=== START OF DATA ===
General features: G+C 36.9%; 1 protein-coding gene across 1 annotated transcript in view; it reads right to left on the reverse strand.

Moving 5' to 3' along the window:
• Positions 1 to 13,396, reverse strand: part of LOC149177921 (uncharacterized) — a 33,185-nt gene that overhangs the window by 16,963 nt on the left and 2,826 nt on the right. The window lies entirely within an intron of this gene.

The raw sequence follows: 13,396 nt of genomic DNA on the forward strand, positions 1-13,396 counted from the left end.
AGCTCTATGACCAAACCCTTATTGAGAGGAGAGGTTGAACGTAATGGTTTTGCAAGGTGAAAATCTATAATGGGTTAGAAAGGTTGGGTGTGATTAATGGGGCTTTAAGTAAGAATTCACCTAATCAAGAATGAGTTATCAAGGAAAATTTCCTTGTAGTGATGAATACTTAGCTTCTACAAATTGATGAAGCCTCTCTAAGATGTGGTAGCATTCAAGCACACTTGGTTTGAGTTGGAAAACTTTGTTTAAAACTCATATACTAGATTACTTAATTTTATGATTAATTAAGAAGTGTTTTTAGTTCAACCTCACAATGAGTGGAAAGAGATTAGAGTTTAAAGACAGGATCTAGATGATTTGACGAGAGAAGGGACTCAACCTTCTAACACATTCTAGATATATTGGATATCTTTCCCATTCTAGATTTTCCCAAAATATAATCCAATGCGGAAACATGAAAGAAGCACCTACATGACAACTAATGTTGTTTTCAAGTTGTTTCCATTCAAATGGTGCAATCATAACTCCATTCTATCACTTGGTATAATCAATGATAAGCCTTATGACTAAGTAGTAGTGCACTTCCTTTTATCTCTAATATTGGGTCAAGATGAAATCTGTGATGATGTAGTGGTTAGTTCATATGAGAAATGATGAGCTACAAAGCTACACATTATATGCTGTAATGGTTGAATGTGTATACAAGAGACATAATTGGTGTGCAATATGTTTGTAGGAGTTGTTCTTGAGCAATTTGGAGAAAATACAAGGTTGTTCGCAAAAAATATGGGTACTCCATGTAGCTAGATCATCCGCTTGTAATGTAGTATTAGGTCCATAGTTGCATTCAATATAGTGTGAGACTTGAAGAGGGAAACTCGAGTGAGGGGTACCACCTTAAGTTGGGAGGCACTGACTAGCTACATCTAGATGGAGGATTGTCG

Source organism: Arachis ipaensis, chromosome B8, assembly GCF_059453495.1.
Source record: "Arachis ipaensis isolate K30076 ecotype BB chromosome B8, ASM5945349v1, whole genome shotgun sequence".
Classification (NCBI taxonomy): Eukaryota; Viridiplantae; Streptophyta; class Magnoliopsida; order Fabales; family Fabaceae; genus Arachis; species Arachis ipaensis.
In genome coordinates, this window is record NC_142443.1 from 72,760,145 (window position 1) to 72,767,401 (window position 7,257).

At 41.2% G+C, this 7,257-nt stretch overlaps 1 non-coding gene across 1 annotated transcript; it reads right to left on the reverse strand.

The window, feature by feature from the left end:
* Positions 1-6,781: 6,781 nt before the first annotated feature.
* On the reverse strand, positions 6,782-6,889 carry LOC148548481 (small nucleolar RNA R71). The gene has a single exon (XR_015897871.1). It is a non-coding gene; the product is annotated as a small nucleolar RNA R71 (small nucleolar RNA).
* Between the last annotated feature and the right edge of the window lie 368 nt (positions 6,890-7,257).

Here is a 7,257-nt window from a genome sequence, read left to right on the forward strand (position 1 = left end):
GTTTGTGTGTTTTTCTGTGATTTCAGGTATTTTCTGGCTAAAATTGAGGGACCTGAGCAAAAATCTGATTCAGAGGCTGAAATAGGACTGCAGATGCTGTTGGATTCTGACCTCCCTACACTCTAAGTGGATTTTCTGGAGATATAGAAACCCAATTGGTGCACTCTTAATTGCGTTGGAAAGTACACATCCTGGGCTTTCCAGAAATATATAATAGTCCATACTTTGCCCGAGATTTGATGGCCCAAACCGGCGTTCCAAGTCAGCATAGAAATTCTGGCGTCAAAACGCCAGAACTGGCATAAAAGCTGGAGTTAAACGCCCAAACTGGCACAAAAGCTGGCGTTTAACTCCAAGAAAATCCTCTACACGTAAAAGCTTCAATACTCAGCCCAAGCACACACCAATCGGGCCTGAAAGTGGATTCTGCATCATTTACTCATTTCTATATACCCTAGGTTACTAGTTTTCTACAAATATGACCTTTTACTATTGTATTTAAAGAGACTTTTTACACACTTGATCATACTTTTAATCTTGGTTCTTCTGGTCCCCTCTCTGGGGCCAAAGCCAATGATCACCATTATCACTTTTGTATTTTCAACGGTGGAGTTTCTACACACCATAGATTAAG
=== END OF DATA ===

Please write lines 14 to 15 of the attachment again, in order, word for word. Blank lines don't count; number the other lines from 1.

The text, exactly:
* Between the last annotated feature and the right edge of the window lie 368 nt (positions 6,890-7,257).

Here is a 7,257-nt window from a genome sequence, read left to right on the forward strand (position 1 = left end):